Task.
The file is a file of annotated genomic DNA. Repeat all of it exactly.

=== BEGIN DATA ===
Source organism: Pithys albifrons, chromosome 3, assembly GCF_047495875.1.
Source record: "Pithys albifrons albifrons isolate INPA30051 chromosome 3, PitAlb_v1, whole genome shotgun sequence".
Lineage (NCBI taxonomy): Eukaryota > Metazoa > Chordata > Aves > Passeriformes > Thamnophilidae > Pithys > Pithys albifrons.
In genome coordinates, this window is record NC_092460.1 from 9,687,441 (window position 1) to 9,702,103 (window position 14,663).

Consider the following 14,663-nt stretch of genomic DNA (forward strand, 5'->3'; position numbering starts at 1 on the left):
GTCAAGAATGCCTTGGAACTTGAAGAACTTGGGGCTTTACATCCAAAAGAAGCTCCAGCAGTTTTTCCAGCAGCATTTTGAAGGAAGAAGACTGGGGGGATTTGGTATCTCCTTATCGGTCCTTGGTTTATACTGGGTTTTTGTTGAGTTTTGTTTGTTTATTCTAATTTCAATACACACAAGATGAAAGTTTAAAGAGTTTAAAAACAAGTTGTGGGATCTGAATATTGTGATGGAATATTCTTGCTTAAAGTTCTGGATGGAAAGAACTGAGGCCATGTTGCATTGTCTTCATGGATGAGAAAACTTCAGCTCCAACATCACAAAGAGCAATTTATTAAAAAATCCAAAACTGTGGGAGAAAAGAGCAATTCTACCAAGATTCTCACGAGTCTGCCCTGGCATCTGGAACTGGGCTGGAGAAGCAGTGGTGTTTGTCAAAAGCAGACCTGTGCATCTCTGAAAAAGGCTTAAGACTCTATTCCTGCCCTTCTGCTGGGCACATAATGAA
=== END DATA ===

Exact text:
Source organism: Pithys albifrons, chromosome 3, assembly GCF_047495875.1.
Source record: "Pithys albifrons albifrons isolate INPA30051 chromosome 3, PitAlb_v1, whole genome shotgun sequence".
Lineage (NCBI taxonomy): Eukaryota > Metazoa > Chordata > Aves > Passeriformes > Thamnophilidae > Pithys > Pithys albifrons.
In genome coordinates, this window is record NC_092460.1 from 9,687,441 (window position 1) to 9,702,103 (window position 14,663).

Consider the following 14,663-nt stretch of genomic DNA (forward strand, 5'->3'; position numbering starts at 1 on the left):
GTCAAGAATGCCTTGGAACTTGAAGAACTTGGGGCTTTACATCCAAAAGAAGCTCCAGCAGTTTTTCCAGCAGCATTTTGAAGGAAGAAGACTGGGGGGATTTGGTATCTCCTTATCGGTCCTTGGTTTATACTGGGTTTTTGTTGAGTTTTGTTTGTTTATTCTAATTTCAATACACACAAGATGAAAGTTTAAAGAGTTTAAAAACAAGTTGTGGGATCTGAATATTGTGATGGAATATTCTTGCTTAAAGTTCTGGATGGAAAGAACTGAGGCCATGTTGCATTGTCTTCATGGATGAGAAAACTTCAGCTCCAACATCACAAAGAGCAATTTATTAAAAAATCCAAAACTGTGGGAGAAAAGAGCAATTCTACCAAGATTCTCACGAGTCTGCCCTGGCATCTGGAACTGGGCTGGAGAAGCAGTGGTGTTTGTCAAAAGCAGACCTGTGCATCTCTGAAAAAGGCTTAAGACTCTATTCCTGCCCTTCTGCTGGGCACATAATGAA